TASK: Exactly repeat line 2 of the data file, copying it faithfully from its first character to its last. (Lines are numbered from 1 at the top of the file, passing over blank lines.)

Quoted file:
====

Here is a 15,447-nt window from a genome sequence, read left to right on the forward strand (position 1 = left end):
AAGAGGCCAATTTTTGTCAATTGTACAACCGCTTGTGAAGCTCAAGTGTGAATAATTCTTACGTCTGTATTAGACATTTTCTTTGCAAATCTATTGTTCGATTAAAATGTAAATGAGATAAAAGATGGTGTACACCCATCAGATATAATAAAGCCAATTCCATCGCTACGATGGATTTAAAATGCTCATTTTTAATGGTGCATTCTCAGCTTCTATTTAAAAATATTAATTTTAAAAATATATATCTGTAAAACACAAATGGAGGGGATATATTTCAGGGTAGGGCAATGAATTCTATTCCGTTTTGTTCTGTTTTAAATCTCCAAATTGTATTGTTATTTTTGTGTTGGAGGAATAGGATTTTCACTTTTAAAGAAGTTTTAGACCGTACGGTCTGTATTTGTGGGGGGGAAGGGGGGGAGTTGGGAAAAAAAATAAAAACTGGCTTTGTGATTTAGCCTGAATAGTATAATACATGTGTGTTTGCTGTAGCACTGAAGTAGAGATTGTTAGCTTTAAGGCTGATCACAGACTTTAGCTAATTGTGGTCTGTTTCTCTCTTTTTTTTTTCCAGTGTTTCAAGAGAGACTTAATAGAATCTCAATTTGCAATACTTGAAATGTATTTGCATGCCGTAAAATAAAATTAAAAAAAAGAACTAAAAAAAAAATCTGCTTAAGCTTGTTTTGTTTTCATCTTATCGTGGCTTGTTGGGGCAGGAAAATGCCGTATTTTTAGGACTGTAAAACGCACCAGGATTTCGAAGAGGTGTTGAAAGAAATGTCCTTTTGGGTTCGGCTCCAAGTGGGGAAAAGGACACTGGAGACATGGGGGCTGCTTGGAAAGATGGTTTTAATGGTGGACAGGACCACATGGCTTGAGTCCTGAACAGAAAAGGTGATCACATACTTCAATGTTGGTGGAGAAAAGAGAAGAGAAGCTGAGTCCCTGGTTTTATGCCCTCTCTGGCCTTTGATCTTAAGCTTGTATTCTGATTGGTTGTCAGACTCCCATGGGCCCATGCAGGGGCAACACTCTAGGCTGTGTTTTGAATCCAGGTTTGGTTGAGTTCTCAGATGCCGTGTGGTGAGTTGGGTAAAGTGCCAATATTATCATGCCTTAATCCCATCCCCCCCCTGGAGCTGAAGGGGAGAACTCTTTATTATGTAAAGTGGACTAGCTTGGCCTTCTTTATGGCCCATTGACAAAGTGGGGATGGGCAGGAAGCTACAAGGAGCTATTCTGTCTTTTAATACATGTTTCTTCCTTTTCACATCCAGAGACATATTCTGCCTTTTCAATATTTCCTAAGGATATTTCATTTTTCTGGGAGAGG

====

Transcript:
AAGAGGCCAATTTTTGTCAATTGTACAACCGCTTGTGAAGCTCAAGTGTGAATAATTCTTACGTCTGTATTAGACATTTTCTTTGCAAATCTATTGTTCGATTAAAATGTAAATGAGATAAAAGATGGTGTACACCCATCAGATATAATAAAGCCAATTCCATCGCTACGATGGATTTAAAATGCTCATTTTTAATGGTGCATTCTCAGCTTCTATTTAAAAATATTAATTTTAAAAATATATATCTGTAAAACACAAATGGAGGGGATATATTTCAGGGTAGGGCAATGAATTCTATTCCGTTTTGTTCTGTTTTAAATCTCCAAATTGTATTGTTATTTTTGTGTTGGAGGAATAGGATTTTCACTTTTAAAGAAGTTTTAGACCGTACGGTCTGTATTTGTGGGGGGGAAGGGGGGGAGTTGGGAAAAAAAATAAAAACTGGCTTTGTGATTTAGCCTGAATAGTATAATACATGTGTGTTTGCTGTAGCACTGAAGTAGAGATTGTTAGCTTTAAGGCTGATCACAGACTTTAGCTAATTGTGGTCTGTTTCTCTCTTTTTTTTTTCCAGTGTTTCAAGAGAGACTTAATAGAATCTCAATTTGCAATACTTGAAATGTATTTGCATGCCGTAAAATAAAATTAAAAAAAAGAACTAAAAAAAAAATCTGCTTAAGCTTGTTTTGTTTTCATCTTATCGTGGCTTGTTGGGGCAGGAAAATGCCGTATTTTTAGGACTGTAAAACGCACCAGGATTTCGAAGAGGTGTTGAAAGAAATGTCCTTTTGGGTTCGGCTCCAAGTGGGGAAAAGGACACTGGAGACATGGGGGCTGCTTGGAAAGATGGTTTTAATGGTGGACAGGACCACATGGCTTGAGTCCTGAACAGAAAAGGTGATCACATACTTCAATGTTGGTGGAGAAAAGAGAAGAGAAGCTGAGTCCCTGGTTTTATGCCCTCTCTGGCCTTTGATCTTAAGCTTGTATTCTGATTGGTTGTCAGACTCCCATGGGCCCATGCAGGGGCAACACTCTAGGCTGTGTTTTGAATCCAGGTTTGGTTGAGTTCTCAGATGCCGTGTGGTGAGTTGGGTAAAGTGCCAATATTATCATGCCTTAATCCCATCCCCCCCCTGGAGCTGAAGGGGAGAACTCTTTATTATGTAAAGTGGACTAGCTTGGCCTTCTTTATGGCCCATTGACAAAGTGGGGATGGGCAGGAAGCTACAAGGAGCTATTCTGTCTTTTAATACATGTTTCTTCCTTTTCACATCCAGAGACATATTCTGCCTTTTCAATATTTCCTAAGGATATTTCATTTTTCTGGGAGAGG